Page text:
Despite fishing trawlers and modern fishing implements, many locals still practice the ancient way of fishing in the rich waters that surround Bucas Grande—-through the use of a line, hook, and sinker.
Banderahan Group of Islets
As we entered the southwestern tip of Bucas Grande, the gateway to Sohoton Bay, we saw another distinct group of islands. Sir Vincent said that this is the Banderahan Group of Islets. Why the weird name? Well, during World War 2, Japanese soldiers once raised a few Japanese flags in some of these islets. Thus, locals started to call the place banderahan, or “place of flags.” The name stuck with the locals until today.
We passed by Club Tara, a first-class, five-star resort in Surigao del Norte. A stay in one of those stilt-cabins can cost you around Php 5,000 to Php 10,000 per night! Of course, the price presumably comes with interesting perks. But the figure is way beyond our budget; the price of one night alone can fund one of our multi-day adventures.
However, we wouldn’t want to give up the chance to stay in a five-star resort; actually, we haven’t tried staying in one!
That’s just one of the beautiful islands in Banderahan. It’s so tempting to simply dive in the water or dock on the shore to explore any of these islands. . .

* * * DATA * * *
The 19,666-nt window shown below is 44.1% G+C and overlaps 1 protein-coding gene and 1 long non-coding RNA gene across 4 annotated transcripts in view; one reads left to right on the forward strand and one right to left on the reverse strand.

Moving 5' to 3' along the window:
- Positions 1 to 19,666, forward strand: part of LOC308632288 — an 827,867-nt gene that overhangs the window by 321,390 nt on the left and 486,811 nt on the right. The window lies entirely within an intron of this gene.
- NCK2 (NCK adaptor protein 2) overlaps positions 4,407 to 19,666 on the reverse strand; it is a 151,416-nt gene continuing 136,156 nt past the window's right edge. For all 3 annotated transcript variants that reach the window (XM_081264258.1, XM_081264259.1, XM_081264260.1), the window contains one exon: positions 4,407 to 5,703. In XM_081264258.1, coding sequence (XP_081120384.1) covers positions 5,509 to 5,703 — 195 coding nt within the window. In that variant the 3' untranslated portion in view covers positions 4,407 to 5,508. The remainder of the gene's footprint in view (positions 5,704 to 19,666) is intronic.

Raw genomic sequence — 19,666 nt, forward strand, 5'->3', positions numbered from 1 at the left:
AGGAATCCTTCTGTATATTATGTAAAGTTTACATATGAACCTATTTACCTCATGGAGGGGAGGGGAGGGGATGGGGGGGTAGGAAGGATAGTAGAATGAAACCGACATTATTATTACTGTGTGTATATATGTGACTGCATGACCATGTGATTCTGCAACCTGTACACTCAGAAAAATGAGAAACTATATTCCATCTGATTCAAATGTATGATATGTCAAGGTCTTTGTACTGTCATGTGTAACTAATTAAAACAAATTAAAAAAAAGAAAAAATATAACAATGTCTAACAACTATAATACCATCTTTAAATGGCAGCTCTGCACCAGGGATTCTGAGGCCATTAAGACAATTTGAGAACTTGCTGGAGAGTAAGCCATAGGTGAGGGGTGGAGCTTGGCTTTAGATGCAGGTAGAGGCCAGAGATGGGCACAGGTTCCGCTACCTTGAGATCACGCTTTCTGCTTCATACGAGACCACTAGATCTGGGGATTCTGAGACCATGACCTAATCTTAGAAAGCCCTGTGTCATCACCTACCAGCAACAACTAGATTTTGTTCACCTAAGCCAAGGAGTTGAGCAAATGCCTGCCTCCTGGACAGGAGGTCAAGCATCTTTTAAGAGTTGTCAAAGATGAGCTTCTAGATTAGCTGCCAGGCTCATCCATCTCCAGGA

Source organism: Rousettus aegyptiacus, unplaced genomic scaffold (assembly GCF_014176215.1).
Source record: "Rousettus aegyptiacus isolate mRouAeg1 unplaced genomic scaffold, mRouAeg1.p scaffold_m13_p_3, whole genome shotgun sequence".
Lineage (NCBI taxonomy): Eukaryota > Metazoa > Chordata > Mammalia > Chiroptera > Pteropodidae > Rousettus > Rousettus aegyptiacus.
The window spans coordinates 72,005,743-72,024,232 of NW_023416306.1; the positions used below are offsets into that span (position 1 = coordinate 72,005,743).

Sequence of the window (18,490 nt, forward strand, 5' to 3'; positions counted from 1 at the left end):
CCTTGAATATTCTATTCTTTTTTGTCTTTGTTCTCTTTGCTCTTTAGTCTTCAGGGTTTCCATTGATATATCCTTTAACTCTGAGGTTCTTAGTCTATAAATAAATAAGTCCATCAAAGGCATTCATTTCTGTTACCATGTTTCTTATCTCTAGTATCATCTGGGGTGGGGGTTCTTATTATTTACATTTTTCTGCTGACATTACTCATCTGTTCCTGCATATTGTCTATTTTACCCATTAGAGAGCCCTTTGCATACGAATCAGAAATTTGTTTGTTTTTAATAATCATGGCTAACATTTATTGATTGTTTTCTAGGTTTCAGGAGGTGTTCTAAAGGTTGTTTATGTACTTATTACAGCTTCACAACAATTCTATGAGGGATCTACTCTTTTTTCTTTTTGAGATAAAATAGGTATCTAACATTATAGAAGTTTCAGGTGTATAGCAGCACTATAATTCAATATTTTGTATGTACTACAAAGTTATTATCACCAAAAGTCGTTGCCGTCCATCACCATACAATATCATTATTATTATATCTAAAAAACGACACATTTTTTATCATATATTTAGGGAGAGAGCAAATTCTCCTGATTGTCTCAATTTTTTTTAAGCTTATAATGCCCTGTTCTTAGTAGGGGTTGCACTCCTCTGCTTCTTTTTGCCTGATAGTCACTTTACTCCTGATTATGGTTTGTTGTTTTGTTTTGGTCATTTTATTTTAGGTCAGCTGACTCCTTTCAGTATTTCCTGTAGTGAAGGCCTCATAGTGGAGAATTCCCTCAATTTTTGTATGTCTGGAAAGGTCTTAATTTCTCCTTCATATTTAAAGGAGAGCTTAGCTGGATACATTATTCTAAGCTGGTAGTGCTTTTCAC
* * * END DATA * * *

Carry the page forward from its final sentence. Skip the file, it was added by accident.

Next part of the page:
. . . which we found out later that we were going to do exactly just that! On our way to our next destination, we cruised along this wide channel of water. It was so clear that we could actually see coral formations, sand beds, and individual rocks below us.
Crystal Cave and Bolitas Cave
We arrived at a secluded lagoon with nothing but an empty hut, a viewing deck, and a flight of carved stairs leading somewhere in the island’s hills. The caretaker of the island emerged from the hut (he was probably sleeping when our arrival woke him up), had us sign a logbook, and handed us a pair of flashlights.
All set? We took a short climb up the stone steps.
A short while later, we arrived at the entrance of the famed Crystal Cave and Bolitas Cave. We’ll tell you more of our caving experience in the next post.
After exploring Crystal Cave and Bolitas Cave for more than an hour, we boarded the boat and allowed Sir Vincent to take us to our next destination. Along the way, we were simply mesmerized at how pristine and quiet this place is.
In less than half an hour, we arrived at this small dwelling. Wait, is that a sari-sari store in the middle of nowhere?
Believe it or not, it is! And a house! And a registration center! So, if you feel hungry or thirsty during your island hopping trip, you can just buy snacks and drinks—in a store in the middle of nowhere!